Sep 8, 2014 8:36 PM by Charlene Cheng
Here in the North State, black bears are a common sight for cameras set up by the California Department of Fish and Wildlife.
"People do see bears in residential areas, particularly in the west side of Redding, and areas like Lakehead near Shasta Lake on a regular basis, so they do get close to people and people's homes fairly frequently," said Pete Figura, an environmental scientist with the Department of Fish and Wildlife.
This time of the year, they feast mostly on berries, but the current drought could be responsible for a shortage, forcing the bears to forage for human food.
"It certainly may modify their behaviors, just if plant growth or water is different in a different location," Figura said.
Over the weekend, Shasta County Sheriff's Deputies had a sighting near Bridge Bay Marina.
They say that it's rare that bears will venture so close to human-populated areas.
"It was about approximately 15 feet away from the dock when deputies responded, and we basically shooed the bear clear across the lake to the north side of the lake," Deputy Ray Hughes said.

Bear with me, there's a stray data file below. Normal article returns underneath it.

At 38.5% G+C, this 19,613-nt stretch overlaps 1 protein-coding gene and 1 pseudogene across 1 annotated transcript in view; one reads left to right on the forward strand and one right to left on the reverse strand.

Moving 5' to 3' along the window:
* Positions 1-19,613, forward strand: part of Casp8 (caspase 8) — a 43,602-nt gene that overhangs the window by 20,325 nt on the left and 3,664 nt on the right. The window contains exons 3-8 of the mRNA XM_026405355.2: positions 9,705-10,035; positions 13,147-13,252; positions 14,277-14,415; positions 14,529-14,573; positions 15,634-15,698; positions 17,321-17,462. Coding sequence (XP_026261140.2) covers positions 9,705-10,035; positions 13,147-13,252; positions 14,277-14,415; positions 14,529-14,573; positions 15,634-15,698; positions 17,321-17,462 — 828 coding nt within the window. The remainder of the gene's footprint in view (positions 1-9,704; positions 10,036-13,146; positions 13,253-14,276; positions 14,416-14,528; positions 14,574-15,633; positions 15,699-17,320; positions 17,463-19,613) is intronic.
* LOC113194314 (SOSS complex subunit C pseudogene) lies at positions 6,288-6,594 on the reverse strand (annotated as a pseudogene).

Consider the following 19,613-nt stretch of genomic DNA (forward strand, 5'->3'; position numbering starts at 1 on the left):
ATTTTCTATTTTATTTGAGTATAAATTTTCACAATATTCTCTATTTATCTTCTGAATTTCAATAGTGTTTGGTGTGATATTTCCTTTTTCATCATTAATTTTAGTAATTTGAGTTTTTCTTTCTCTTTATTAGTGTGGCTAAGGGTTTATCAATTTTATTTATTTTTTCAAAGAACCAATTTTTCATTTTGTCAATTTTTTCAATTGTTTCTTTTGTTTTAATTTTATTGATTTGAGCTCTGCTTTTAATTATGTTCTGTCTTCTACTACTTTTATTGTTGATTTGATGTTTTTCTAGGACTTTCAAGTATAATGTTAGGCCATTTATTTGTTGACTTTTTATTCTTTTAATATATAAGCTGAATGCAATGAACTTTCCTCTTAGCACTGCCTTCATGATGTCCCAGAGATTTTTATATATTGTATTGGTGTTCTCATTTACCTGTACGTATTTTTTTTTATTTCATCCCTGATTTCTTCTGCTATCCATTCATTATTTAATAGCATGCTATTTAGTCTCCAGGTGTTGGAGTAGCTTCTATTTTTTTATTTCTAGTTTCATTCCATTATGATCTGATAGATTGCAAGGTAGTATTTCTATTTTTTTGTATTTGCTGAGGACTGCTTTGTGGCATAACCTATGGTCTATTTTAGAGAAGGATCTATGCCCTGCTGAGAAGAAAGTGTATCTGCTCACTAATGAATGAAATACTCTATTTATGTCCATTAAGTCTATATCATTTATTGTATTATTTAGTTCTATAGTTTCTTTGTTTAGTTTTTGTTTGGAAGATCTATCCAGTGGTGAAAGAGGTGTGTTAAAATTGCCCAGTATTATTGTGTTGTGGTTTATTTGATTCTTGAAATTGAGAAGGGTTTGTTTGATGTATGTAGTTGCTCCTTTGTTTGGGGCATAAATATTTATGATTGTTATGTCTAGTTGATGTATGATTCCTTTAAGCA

Pat Malone, who's visiting Lake Shasta for the day, says that they're common in his native city of Victoria in British Columbia.
"Up where we come from, when it gets really dry, they come out of the hills they come down looking for food, that's probably why it is, there's probably not as much food out there," he said.
Wildlife officials say that black bears tend to run away from people, but still, it doesn't hurt to hide away any food, and to keep some safety tips in mind.
"Be as tall as you can, don't turn your back, make a lot of noise, throw things if you can, and if you do happen to be attacked, you do want to fight back," Figura said.